(Jonathan Hayter)

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Despite the flat demand for legal services, Atlanta’s largest firms fared pretty well last year.

The 12 top-grossing firms based in Atlanta generally posted positive results in 2013—a year when slow to no growth in revenue and profit was the norm for Am Law 100 and 200 firms.

Seven posted solid revenue increases—which exceeded 5 percent growth at four firms.

Ranked in order of percentage of revenue increase are: Ogletree, Deakins, Nash, Smoak & Stewart (10.2 percent), Morris, Manning & Martin (9.4 percent), Arnall Golden Gregory (8.8 percent), Smith, Gambrell & Russell (6.3 percent), Troutman Sanders (4.8 percent), Fisher & Phillips (4.5 percent) and King & Spalding (4.1 percent),

Five firms reported revenue declines. Decreases at three of these, Alston & Bird (1.6 percent), Sutherland Asbill & Brennan (1.4 percent) and McKenna Long & Aldridge (1.2 percent) were akin to flat, and Kilpatrick Townsend & Stockton’s 4.4 percent revenue drop to $388.5 million is a bit misleading because it followed a hefty 12.3 percent boost to 2012 revenue, fueled by a $38 million contingency fee. Ford & Harrison posted a 3.5 percent dip from the previous year. That compares with an overall revenue increase of 2.5 percent last year for large firms nationally, according to a Citi Private Bank survey of 180 firms. Of those, 126 were Am Law 100 and 200 firms, with 54 additional firms.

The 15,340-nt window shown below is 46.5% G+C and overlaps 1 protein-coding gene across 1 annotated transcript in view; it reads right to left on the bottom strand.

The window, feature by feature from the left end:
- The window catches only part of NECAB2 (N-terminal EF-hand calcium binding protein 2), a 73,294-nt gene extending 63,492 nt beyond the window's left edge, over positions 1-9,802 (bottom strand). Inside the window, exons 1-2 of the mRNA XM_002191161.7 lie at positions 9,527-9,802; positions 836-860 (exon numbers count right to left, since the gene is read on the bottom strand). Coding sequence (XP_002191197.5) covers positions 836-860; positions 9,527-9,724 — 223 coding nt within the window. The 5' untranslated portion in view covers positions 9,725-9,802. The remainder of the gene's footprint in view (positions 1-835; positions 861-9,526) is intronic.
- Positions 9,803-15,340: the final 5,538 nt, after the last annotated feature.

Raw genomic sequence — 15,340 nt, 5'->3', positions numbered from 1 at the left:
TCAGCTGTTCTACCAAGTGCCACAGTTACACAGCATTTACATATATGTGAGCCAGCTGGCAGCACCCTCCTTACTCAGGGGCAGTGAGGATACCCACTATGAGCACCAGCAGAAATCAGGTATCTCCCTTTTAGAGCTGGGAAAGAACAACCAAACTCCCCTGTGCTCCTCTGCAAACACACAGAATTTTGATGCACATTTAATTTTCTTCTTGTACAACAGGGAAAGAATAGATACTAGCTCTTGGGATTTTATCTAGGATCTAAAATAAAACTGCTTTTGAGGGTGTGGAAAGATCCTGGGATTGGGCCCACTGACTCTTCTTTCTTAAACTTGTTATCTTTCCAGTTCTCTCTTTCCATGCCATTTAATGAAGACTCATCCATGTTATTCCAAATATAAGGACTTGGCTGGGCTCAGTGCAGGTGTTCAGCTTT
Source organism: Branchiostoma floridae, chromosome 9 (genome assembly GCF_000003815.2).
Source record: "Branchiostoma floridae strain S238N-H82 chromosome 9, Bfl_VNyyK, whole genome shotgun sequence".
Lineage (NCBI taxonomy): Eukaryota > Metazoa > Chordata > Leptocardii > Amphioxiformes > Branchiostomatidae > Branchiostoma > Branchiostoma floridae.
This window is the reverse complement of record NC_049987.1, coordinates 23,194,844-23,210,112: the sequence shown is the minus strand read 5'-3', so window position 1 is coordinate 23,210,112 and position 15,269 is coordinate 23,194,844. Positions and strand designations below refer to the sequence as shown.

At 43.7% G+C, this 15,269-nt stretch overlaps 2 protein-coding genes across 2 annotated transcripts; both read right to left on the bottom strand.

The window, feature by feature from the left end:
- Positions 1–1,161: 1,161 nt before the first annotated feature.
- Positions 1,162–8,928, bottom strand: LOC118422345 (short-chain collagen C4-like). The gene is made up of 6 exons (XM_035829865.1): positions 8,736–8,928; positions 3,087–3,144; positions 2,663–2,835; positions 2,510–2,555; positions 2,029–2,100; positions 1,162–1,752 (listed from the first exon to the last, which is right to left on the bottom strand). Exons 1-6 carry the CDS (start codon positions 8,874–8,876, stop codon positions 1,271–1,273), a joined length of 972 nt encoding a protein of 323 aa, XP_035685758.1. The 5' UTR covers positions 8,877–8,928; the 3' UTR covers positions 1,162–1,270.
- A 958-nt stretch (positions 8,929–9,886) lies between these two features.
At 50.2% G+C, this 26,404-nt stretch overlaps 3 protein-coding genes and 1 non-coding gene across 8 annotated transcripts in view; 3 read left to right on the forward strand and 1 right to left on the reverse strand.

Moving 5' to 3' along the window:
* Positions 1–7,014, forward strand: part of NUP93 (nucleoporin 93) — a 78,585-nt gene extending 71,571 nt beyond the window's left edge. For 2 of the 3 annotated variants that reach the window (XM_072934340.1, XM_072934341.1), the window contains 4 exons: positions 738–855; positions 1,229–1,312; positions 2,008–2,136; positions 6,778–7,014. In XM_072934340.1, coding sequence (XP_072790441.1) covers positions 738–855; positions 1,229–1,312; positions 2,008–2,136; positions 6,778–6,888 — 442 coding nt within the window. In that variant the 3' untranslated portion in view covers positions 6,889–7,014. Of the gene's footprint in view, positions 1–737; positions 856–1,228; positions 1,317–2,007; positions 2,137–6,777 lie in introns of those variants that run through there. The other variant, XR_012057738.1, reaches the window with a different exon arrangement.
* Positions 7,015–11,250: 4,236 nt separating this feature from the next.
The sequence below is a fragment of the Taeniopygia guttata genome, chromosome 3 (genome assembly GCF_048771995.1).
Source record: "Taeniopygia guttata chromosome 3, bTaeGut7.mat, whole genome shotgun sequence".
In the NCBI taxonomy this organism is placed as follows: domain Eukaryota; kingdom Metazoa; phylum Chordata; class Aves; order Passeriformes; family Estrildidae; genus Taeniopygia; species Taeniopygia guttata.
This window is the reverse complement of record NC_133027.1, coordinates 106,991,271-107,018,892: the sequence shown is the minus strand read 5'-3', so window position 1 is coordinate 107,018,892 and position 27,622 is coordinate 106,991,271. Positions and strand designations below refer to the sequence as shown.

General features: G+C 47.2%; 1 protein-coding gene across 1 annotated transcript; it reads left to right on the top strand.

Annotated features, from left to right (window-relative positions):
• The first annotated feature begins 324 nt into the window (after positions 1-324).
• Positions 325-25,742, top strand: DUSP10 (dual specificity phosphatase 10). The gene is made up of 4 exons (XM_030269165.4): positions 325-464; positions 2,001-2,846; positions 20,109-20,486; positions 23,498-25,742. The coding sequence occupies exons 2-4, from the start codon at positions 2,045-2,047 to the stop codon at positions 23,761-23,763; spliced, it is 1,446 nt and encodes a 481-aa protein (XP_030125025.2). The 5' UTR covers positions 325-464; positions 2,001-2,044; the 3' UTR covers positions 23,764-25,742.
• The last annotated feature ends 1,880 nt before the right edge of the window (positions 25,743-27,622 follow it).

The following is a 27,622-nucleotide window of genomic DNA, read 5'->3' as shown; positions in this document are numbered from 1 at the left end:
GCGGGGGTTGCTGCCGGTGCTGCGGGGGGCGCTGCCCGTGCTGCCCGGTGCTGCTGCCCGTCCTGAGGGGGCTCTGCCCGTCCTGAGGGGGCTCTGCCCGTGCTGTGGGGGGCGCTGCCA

Even so, the Atlanta firms’ managing partners do not foresee much improvement in the legal market any time soon.

“I kept thinking and hoping that the broader economic picture would improve. It has, some—but it feels like we’re still playing football in a hard rain every game and every season,” said King & Spalding’s chairman, Robert Hays.

Fisher & Phillips’ managing partner, Roger Quillen, said downward pressure on rates from clients continues. While lawyer productivity was strong, average hourly rates at the labor and employment firm increased only by slightly more than 1 percent last year, Quillen said, a “big challenge” that has persisted since 2008, with only 1 percent or 2 percent gains each year. “I see no end to that in sight,” he said.

Automatic annual rate increases are a relic of the past, said Sutherland’s managing partner, Mark Wasserman. “Now we’ve got to have conversations with clients as to why it makes sense for rates to increase. There has got to be a good business reason for it.”

Keeping costs down continues to be a major concern for clients, Wasserman said. “Even if the economy does improve, which I’m skeptical about, I still think our business is being pressured to improve efficiencies.”

Clients “are demanding it. General counsels are being pushed internally to make sure they are delivering efficiencies,” he said.

Leaders of firms with big revenue increases attributed them to busy practices across the board.